Last month, it was reported that a bug had been discovered that caused some recent iOS devices to be bricked if the user changed the date to January 1, 1970. It now appears that the function related to this problem, Unix Time, is also responsible for a slew of ghostly emails received by users that are dated from 1969 and 1970.

The anomaly has apparently been around since 2010 but seems to have gained more exposure recently, possibly in light of the bricking bug. Unlike that self-inflicted problem, which Apple will be fixing in its iOS 9.3 update, the emails aren't malicious and won't damage a device.

The glitch has resulted in the emails, which have no content, subject line, or sender, being sent to iPhones and iPads. Some of the messages are dated from December 31, 1969, and others from January 1, 1970. Users have found that they can't interact with the emails, so there's no way to delete them.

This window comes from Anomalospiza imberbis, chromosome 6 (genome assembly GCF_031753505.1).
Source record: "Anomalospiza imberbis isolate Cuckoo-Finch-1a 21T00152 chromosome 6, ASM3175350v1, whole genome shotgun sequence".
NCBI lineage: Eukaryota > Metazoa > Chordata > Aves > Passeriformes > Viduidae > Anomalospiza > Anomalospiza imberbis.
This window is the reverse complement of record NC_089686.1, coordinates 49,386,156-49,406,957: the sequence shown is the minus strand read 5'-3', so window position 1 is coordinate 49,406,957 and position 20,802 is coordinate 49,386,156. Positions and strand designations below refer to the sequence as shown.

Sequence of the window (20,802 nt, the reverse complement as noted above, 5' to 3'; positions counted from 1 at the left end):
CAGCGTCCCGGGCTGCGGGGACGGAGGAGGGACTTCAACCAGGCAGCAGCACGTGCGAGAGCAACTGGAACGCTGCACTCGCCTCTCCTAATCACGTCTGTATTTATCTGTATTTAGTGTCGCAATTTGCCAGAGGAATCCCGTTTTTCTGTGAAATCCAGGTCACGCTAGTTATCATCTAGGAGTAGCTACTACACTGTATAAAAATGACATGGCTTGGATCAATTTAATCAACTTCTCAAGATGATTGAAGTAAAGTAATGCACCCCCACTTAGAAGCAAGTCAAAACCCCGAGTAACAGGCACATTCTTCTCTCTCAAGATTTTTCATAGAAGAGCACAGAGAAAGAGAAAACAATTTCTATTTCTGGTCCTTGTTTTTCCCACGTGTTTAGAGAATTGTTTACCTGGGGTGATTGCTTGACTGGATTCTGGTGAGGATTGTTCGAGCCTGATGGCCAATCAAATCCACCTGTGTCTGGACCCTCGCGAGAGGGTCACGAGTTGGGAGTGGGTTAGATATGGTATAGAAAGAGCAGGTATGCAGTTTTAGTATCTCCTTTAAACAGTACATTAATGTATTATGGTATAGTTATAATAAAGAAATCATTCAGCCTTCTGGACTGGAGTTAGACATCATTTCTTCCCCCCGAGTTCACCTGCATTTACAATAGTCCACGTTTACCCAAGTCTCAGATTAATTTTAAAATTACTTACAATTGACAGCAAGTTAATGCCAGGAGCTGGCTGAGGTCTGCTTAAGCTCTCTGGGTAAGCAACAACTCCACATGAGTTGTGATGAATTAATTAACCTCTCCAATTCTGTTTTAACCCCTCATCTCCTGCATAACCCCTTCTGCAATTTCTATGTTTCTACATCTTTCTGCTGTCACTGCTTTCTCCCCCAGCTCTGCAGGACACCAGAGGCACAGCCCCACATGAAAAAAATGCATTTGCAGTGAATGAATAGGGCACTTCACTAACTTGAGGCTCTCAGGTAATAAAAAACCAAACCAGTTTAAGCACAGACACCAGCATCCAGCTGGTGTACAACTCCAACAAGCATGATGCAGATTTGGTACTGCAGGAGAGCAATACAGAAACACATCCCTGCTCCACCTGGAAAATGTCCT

Like the bricking problem, these ghost emails are related to the Unix, or Epoch, time - a reference point that devices count away from so they can work out the date. January 1, 1970, represents 0 in Unix time, and the current Unix Timestamp is around 1.45 billion - the number of seconds that have passed since point zero.

The issue often appears when there is a problem between the mail servers and a few email clients, including the iOS mail app and Microsoft's Outlook iOS app, and is usually due to users travelling between different time zones. When an email can't read the time data, the iPhone will default to zero - 1970. Some users in the Western Hemisphere see dates of December 31, 1969 due to timezone differences.

The issue can be fixed by simply closing down the app and performing a hard reset of the device. Once this is done, the emails should be gone.

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